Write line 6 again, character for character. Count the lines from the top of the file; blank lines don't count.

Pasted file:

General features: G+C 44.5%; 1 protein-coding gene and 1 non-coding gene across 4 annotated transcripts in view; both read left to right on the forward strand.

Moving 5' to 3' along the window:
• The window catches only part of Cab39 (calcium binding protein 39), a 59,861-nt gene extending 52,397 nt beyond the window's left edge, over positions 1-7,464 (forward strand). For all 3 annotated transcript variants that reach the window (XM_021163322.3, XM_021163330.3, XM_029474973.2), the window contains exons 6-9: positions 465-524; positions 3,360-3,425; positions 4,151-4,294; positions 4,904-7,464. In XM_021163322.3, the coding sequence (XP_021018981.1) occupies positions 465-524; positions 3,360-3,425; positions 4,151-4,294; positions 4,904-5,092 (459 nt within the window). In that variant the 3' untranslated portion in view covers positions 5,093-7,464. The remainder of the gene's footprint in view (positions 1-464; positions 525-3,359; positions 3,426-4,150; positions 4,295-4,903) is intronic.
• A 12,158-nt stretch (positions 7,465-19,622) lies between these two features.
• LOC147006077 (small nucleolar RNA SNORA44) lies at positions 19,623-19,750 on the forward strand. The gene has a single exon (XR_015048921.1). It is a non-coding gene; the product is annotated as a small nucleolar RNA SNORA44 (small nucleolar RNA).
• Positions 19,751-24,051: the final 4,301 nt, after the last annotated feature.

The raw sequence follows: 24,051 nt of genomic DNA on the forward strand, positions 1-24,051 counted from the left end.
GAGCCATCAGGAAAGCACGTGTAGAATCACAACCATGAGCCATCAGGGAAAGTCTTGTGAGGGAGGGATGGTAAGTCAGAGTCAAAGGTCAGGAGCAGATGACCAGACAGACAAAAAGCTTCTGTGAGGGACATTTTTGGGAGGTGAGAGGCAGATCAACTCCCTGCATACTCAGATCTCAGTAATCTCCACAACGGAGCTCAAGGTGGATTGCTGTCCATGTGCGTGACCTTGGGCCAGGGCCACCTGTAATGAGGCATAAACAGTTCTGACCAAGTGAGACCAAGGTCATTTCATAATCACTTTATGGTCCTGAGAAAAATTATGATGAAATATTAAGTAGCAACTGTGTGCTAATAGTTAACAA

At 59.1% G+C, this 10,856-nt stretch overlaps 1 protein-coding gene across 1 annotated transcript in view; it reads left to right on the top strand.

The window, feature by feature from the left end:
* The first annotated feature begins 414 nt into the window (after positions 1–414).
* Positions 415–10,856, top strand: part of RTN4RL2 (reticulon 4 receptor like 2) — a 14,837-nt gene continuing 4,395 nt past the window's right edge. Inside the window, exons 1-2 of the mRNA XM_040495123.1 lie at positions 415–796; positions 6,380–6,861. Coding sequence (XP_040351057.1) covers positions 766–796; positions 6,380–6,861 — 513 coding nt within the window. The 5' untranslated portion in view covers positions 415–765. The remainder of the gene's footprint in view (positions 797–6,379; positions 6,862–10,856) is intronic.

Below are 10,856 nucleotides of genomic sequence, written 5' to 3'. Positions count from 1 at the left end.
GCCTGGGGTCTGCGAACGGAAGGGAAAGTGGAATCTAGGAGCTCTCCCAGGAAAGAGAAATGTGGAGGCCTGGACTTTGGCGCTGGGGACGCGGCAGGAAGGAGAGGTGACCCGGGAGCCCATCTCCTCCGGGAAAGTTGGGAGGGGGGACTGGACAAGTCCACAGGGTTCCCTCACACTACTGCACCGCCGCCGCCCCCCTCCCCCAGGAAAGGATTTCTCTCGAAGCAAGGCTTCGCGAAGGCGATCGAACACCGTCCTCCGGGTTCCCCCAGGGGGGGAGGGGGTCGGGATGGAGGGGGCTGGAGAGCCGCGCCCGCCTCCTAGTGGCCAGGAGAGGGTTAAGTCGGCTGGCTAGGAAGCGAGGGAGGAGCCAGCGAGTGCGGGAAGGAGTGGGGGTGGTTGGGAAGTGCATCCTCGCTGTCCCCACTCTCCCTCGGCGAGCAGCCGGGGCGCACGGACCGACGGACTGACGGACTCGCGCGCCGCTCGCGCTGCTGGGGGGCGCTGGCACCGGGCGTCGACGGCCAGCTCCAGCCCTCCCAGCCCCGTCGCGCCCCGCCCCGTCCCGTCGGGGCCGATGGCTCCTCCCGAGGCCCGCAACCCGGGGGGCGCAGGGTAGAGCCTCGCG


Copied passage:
• Positions 19,751-24,051: the final 4,301 nt, after the last annotated feature.